Of course, if all guests used the universal silverware signal to show when they’re done with their meals, servers wouldn’t have to ask; however, servers can’t expect diners to know or consistently use this signal…especially when they’re, say, using plastic utensils at an ultra-casual joint.
Then there’s the issue of clearing plates: Etiquette rules say the server shouldn’t remove any plates until everyone is done, because the diners who haven’t finished will feel rushed. On the other hand, many guests don’t like sitting with dirty plates in front of them while their friends finish their meal. What to do?
In “The Final Word,” I’ll talk with restaurant consultants and etiquette experts to give pizzeria owners advice on how their servers can graciously handle the end of the meal: How to know whether the guest is finished eating, how to ask if the server isn’t sure, when to clear the plates, and more.
John, what do you think? I’d love to write this for you, especially since it’s a particular interest of mine. As you know, I’ve written for you in the past…I’ve also written for Independent Joe (the magazine of Dunkin’ Donuts independent franchise owners), and lately have been writing regularly for FSR magazine.*
Thanks so much!
I sent this pitch on July 21. The editor responded immediately that he’d bring the idea up at the next editorial meeting. On September 13, I got the gig.
The article ran in the November 2016 issue of Pizza Today. Want to see it? It’s here.
*I would normally do some research and talk to experts to provide a few of the suggested tips in my query, but because I’d worked with this editor several times in the past, I was able to get an assignment from a quicker pitch.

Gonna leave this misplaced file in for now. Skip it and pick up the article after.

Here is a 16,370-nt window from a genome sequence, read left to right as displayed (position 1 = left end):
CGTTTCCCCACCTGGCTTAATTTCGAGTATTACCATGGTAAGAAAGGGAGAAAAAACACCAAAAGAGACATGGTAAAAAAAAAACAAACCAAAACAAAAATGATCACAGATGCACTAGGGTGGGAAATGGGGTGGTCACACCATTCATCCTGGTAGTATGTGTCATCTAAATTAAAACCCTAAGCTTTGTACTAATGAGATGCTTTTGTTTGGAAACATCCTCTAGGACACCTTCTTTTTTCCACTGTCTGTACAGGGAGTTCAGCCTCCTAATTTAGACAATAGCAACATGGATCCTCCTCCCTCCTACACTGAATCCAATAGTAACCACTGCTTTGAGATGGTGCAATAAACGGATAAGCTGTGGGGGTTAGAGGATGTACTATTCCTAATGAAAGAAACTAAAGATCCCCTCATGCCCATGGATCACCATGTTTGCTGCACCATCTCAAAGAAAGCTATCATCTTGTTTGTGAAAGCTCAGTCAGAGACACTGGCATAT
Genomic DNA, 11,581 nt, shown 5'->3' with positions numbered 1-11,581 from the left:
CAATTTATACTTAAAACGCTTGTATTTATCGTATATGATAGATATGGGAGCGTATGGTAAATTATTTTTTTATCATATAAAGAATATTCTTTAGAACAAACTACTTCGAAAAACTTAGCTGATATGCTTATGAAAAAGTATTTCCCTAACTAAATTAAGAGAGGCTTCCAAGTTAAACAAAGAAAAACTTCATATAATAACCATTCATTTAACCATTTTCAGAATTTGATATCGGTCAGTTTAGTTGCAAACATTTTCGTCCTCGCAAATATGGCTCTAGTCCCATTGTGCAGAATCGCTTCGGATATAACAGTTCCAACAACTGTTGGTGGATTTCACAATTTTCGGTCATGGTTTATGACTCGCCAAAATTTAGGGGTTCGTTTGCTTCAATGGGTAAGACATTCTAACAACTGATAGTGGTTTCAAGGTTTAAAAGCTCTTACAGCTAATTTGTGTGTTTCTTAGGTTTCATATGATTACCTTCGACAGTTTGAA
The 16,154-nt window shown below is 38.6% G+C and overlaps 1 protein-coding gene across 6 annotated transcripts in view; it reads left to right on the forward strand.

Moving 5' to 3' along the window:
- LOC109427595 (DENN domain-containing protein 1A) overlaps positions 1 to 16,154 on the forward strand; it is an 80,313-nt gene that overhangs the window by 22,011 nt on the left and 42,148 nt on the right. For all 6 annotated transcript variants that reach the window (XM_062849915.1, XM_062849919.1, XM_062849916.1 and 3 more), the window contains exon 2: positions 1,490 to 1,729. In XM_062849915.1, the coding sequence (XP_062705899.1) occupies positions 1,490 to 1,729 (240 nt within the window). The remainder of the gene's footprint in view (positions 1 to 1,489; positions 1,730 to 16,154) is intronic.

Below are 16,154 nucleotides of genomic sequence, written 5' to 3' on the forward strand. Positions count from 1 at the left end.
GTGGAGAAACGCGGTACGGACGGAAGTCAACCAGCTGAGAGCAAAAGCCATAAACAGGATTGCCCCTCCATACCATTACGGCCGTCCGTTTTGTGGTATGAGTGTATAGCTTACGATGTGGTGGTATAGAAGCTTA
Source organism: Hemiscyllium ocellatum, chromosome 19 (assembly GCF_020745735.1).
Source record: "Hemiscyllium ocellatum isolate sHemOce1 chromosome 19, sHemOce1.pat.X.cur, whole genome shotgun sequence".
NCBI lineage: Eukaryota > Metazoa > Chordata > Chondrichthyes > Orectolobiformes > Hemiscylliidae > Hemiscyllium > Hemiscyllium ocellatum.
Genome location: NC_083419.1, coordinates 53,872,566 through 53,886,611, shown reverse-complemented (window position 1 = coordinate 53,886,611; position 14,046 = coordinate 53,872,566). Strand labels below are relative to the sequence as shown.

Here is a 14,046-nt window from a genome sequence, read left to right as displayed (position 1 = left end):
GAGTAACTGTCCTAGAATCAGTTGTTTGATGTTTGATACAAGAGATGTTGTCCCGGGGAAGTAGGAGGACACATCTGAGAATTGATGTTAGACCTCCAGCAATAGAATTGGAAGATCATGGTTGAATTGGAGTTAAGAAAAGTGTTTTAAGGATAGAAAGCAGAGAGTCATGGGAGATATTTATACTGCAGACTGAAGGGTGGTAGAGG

Love Your Problems
If you have a problem, chances are lots of other people have the same problem and would love to read about a solution. You hate grocery shopping, commuting, or doing your taxes? Join the club. You’re dealing with a bad boss, online trolls, a chronic illness, irritating in-laws, or a fight with your homeowners insurance company? Get in line.
Just pick a publication whose readers need answers to these problems; maybe a women’s magazine would like an article on unique tips for cutting down on grocery shopping time, or a business magazine could use a piece on dealing with the six worst types of bosses.
As another example, one of my first freelance writing jobs was inspired by a bad boss. It was a tiny, tiny company—just the owner and two employees—and the owner was a terrible micromanager. I coined the term “nanomanager” to refer to a small business owner who micromanages her employees (get it?), wrote up a query on how this phenomenon damages small businesses in particular, and scored a freelance writing assignment with Nation’s Business magazine. Readers learned, and I earned. It’s hard to hate your micromanaging boss when she helped you launch your freelance writing career!
Got a complaint? Be thankful, help others, and turn your problems into cash.
Your Freelance Writing Success Coach,
P.S. Ready to start getting more freelance writing jobs? Check out the Volume Marketing Challenge for Freelance Writers, which is on sale NOW! You’ll learn how to market in volume to generate more freelance writing jobs and earn better—and benefit from a different free teaching resource every week, contributed by Copyblogger and other top experts. Registration ends on March 12, 2017—and the Challenge starts the next day—so don’t wait!